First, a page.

Water and Wine
Independent (release date: December 25, 2018)
By Bob Marovich
What I find particularly interesting about Christian hip hop is that, like any type of poetry, the more you listen, the more you are rewarded with new insights.
Of course, not every song or poem is deep, but enough are to warrant closer investigation.
This is certainly the case with Jarred AllStar Haynes’ Water and Wine. While some selections gush with the unbridled joy of salvation, others have more incisive messages.
Peppering his rhymes with humorous references to popular culture, Jarred, a licensed minister, finds meaning in paradox. For example, on “Playground Song,” Jarred and Drea Renee (the rising star from Baltimore?) employ sing-song children’s rhymes to explore a love mature. And while the phrase “church socks” typically means socks with holes that can be seen easily, Jarred flips the reference for his hook-laden “Church Socks.” His church socks do not have holes–instead, they are fashion statements, a way to “express yourself” and “respect yourself.”
Jarred does not use Water and Wine to whine. He acknowledges a speckled past, which includes a troubled love relationship (e.g., “Xtra Xtra,” featuring Jalana Walton-Walker), but instead of dwelling on the pain, he sets his sights on the future. On the confessional and existential “Blind Me,” featuring Jonny Wimbush (“Reset”), Jarred asks God to blind him with the light so he can “be who I ought to be, before I’m gone.”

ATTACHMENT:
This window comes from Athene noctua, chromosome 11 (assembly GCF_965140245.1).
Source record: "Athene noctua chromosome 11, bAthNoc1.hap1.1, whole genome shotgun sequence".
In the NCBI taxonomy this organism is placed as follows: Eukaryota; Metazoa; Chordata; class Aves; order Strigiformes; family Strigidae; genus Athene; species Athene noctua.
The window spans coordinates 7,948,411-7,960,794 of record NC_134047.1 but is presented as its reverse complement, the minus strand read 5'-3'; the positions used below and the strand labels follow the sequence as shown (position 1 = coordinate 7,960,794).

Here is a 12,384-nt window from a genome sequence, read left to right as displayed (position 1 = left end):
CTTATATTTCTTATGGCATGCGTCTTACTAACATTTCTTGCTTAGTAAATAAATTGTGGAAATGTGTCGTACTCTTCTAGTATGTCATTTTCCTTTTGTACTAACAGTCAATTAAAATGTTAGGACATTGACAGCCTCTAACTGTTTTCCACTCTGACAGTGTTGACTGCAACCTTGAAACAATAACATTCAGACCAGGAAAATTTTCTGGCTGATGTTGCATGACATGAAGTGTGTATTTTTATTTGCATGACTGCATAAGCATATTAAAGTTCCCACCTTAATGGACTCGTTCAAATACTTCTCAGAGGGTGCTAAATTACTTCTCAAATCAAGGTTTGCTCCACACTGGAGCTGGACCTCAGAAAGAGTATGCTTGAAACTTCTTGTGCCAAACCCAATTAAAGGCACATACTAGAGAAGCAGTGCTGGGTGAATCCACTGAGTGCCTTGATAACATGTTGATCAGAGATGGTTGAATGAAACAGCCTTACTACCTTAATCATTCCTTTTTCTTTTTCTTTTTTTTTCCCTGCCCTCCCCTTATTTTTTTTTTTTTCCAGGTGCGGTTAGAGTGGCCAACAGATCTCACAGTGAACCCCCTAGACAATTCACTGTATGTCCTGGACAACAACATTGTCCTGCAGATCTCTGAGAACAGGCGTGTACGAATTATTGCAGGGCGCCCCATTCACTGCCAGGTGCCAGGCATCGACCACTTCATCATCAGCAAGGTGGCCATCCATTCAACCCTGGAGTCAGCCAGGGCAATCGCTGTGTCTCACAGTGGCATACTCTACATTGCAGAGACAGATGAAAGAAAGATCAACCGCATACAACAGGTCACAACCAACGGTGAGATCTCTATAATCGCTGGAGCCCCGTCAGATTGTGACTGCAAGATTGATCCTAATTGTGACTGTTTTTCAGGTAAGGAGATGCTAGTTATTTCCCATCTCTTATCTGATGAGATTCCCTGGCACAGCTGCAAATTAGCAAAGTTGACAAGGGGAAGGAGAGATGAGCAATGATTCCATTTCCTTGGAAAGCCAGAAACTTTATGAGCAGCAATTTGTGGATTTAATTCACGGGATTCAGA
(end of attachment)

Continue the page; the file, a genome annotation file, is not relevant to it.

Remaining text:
With minimalist beats and a smooth melody clearing space for the rhyme, “Full Gospel” sounds like old school hip hop. Here Jarred delivers the album’s moral: purpose is greater than pleasure. The piece includes an excellent extended interpolation of the late Elder Ron Slaughter singing “He Looked Beyond My Thoughts” at what sounds like a church service.
To a ticking clock rhythm, “Coal Colored Diamonds” is the album’s most overtly political statement. It’s not a black and white thing, Jarred spits, it’s a “green” thing: it’s about money, or the lack of it. He rages against the elitism / racism that has roots as far back as Columbus and his presumption that America was his for the conquering. Looking at life through Jarred’s eyes, we are all, in one way or another, coal colored diamonds.
Four of Five Stars
Picks: “All I Have is Faith,” “Church Socks”